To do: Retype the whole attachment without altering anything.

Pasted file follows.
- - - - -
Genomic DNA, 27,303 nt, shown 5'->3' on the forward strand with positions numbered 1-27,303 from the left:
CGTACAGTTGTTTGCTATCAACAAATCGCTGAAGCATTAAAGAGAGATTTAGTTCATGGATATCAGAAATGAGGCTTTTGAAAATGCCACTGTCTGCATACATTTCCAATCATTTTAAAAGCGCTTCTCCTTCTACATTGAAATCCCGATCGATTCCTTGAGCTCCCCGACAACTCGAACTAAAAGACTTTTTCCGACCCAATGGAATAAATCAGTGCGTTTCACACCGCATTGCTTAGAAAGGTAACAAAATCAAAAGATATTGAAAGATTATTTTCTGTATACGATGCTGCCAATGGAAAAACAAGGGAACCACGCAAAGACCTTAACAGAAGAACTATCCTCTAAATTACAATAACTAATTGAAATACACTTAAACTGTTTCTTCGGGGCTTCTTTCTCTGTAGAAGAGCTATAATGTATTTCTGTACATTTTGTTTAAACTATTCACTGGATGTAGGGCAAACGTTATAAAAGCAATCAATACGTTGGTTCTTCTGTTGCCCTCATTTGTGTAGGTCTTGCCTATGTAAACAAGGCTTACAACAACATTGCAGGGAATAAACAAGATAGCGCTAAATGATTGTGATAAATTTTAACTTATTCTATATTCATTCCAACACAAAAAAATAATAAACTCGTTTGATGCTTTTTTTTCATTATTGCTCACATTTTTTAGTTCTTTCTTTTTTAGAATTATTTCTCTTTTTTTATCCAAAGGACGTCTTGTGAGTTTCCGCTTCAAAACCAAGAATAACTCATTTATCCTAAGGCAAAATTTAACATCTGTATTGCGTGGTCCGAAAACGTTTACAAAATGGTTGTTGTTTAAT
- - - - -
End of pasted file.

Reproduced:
Genomic DNA, 27,303 nt, shown 5'->3' on the forward strand with positions numbered 1-27,303 from the left:
CGTACAGTTGTTTGCTATCAACAAATCGCTGAAGCATTAAAGAGAGATTTAGTTCATGGATATCAGAAATGAGGCTTTTGAAAATGCCACTGTCTGCATACATTTCCAATCATTTTAAAAGCGCTTCTCCTTCTACATTGAAATCCCGATCGATTCCTTGAGCTCCCCGACAACTCGAACTAAAAGACTTTTTCCGACCCAATGGAATAAATCAGTGCGTTTCACACCGCATTGCTTAGAAAGGTAACAAAATCAAAAGATATTGAAAGATTATTTTCTGTATACGATGCTGCCAATGGAAAAACAAGGGAACCACGCAAAGACCTTAACAGAAGAACTATCCTCTAAATTACAATAACTAATTGAAATACACTTAAACTGTTTCTTCGGGGCTTCTTTCTCTGTAGAAGAGCTATAATGTATTTCTGTACATTTTGTTTAAACTATTCACTGGATGTAGGGCAAACGTTATAAAAGCAATCAATACGTTGGTTCTTCTGTTGCCCTCATTTGTGTAGGTCTTGCCTATGTAAACAAGGCTTACAACAACATTGCAGGGAATAAACAAGATAGCGCTAAATGATTGTGATAAATTTTAACTTATTCTATATTCATTCCAACACAAAAAAATAATAAACTCGTTTGATGCTTTTTTTTCATTATTGCTCACATTTTTTAGTTCTTTCTTTTTTAGAATTATTTCTCTTTTTTTATCCAAAGGACGTCTTGTGAGTTTCCGCTTCAAAACCAAGAATAACTCATTTATCCTAAGGCAAAATTTAACATCTGTATTGCGTGGTCCGAAAACGTTTACAAAATGGTTGTTGTTTAAT